What's new in Ruby 2.4?
It’s Christmas day, and following the tradition of the last few years, the Ruby core team have released a new Ruby version today. I’ll summarize some of the interesting new features in Ruby 2.4 here.
Previous: Ruby 2.3.
Bignum have been unified into
So far, we’ve had two classes for storing integers -
Fixnum for small integers, and
Bignum for numbers outside this range.
However, these are implementation details
that programmers don’t need to worry about while writing code.
These two classes have been replaced by a single
Integer was a superclass of these two classes,
but now both
Bignum are aliases to
- Feature #12005: Unify Fixnum and Bignum into Integer
- Slides by Tanaka Akira
- Ruby 2.4 unifies Fixnum and Bignum into Integer (BigBinary blog)
Precision for float modifiers
Float methods like
take an optional argument to set precision.
Float#round default behavior remains unchanged
This one isn’t really a change, but this change in default behavior initially made it to one of the preview releases, and was reverted later on.
#round uses round-half-up behavior, ie. 1.5 would be rounded to 2.
The new behavior was to use banker’s rounding, which rounds half to nearest even number.
This might cause bugs in many existing applications which rely on half-up rounding,
so the original default has been retained.
Even though the round-to-nearest-even change was reverted,
new options were introduced in
that allow you to explicitly set what kind of rounding to use.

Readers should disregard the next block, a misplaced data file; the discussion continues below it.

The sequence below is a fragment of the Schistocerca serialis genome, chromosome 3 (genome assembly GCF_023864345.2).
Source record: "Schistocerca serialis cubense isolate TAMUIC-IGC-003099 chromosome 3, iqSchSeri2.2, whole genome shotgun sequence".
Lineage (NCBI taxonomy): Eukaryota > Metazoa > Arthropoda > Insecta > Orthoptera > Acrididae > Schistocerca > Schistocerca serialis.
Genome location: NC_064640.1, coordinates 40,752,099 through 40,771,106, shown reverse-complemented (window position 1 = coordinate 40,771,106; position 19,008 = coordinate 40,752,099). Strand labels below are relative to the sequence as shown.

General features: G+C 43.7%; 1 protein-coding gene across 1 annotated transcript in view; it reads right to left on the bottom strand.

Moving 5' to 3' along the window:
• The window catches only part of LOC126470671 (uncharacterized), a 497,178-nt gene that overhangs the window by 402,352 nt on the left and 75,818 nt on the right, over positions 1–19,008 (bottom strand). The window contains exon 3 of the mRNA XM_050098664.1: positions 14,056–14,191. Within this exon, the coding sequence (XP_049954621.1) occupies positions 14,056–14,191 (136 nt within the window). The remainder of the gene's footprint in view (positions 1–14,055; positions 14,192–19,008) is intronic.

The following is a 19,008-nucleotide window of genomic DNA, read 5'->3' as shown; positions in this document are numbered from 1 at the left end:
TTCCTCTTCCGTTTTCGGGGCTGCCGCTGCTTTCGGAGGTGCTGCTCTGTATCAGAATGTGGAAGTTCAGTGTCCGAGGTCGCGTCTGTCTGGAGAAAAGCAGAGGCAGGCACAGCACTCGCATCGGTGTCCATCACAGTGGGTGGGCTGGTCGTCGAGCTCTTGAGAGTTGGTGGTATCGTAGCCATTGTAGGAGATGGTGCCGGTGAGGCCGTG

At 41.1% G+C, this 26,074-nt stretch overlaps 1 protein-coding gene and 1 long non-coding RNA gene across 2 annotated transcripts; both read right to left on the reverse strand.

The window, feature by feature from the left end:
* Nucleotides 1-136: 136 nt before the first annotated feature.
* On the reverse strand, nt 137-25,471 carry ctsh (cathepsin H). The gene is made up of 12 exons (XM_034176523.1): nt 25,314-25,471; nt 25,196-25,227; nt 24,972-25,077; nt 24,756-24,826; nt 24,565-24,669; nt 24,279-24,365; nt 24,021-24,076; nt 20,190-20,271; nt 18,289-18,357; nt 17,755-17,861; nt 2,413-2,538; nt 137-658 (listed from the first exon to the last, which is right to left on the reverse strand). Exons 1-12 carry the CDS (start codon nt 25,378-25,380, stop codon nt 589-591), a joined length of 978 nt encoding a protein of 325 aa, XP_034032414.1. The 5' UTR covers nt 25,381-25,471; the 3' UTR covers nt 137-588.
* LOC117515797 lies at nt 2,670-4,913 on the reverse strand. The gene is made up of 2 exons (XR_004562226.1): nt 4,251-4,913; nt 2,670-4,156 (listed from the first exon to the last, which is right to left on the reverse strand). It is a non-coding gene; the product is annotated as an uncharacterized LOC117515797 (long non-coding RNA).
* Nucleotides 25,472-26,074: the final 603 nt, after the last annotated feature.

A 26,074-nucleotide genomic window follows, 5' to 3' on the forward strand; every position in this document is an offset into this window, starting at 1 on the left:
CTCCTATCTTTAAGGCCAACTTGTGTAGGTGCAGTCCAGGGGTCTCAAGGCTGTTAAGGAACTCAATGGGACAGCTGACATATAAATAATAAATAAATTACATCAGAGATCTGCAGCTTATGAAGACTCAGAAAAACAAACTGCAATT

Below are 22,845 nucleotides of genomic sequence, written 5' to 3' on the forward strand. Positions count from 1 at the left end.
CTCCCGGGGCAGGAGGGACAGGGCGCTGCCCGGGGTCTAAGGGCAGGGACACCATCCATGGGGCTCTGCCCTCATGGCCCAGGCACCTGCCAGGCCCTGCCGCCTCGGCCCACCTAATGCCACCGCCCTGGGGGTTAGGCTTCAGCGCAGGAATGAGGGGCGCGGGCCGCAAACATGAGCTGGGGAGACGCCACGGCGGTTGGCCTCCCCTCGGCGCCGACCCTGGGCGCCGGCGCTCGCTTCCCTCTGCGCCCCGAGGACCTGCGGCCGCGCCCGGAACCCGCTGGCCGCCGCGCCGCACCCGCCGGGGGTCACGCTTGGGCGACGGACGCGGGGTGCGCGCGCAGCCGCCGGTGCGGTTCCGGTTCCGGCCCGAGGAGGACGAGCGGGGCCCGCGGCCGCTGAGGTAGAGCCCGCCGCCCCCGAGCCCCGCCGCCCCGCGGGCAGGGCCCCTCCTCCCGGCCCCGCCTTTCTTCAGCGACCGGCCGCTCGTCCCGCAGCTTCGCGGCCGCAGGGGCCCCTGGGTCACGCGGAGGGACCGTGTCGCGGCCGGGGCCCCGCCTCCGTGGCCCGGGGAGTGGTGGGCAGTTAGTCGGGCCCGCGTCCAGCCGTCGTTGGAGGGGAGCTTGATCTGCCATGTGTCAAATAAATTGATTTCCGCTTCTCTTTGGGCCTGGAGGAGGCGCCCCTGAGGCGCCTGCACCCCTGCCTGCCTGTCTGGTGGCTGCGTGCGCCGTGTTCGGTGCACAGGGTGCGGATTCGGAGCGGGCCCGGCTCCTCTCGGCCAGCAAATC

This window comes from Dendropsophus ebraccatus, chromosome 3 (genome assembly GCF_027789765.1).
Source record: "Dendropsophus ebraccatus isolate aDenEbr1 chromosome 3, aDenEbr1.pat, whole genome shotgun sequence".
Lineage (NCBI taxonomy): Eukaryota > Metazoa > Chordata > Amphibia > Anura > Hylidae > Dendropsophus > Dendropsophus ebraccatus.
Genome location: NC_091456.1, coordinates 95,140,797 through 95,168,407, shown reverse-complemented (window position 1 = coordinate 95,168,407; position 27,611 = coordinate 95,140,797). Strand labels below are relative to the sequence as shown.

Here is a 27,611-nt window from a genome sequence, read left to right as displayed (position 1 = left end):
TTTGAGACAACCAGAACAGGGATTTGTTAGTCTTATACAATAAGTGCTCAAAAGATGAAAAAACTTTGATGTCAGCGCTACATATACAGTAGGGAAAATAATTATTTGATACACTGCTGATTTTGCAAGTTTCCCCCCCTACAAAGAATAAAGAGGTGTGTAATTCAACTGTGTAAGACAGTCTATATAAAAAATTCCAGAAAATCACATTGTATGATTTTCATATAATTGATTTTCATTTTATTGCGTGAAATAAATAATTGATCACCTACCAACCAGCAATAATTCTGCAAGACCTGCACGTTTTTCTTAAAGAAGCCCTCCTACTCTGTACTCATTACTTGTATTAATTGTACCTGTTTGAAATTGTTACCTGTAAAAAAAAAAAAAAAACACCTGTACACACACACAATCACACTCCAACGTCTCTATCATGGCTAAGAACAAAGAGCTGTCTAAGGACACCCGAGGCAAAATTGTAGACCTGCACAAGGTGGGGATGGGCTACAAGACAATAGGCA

I’m a big fan of the pry gem for the
that opens a REPL while running your code.
IRB has now introduced this feature,
and ruby now opens a REPL when it encounters the
This method, and the bang version,
remove keys with nil values from the hash.
Applies the block for each value in the hash.
Also provides a
#transform_values! method that modifies the existing hash.
Examples from the docs:
Strings, Symbols and IO
String supports unicode case mappings
Until now, Ruby only performed case conversion on ASCII characters.
upcase, downcase, swapcase, capitalize methods on
have now been extended to work with unicode characters.
Specify string buffer size
String.new now allows a
to specify the size of the buffer.
This will have performance benefits
when the string will be concatenated many times.
Symbol#match now works like
Symbol#match used to return the match position,
String#match returned a
This has been fixed in 2.4 and now both return a
IO#gets and other methods get a chomp flag
You can now add an optional
chomp: true flag to
This new method returns true or false without updating the
$~ global variable.
Since it doesn’t create a
MatchData object or update
it performs better than
Returns a hash representing information about the named captures.
Files and directories
#empty? method was added to
Multiple assignment in conditionals
In Ruby 2.3, you would get a syntax error if you tried multiple assignment in a conditional. This has been changed to a warning instead.
I haven’t mentioned all the new features in Ruby 2.4 here, but if you’re interested in the complete list of changes, take a look at the Ruby 2.4.0 NEWS file.
Here are some more articles covering the new release:
- Ruby 2.4 Released: Faster Hashes, Unified Integers and Better Rounding on the Heroku blog
- What’s new in Ruby 2.4 on the Jobandtalent Engineering team blog
- Behavior changes in Ruby 2.4 on the Wyeworks blog
- 9 New Features in Ruby 2.4 on the Black Bytes blog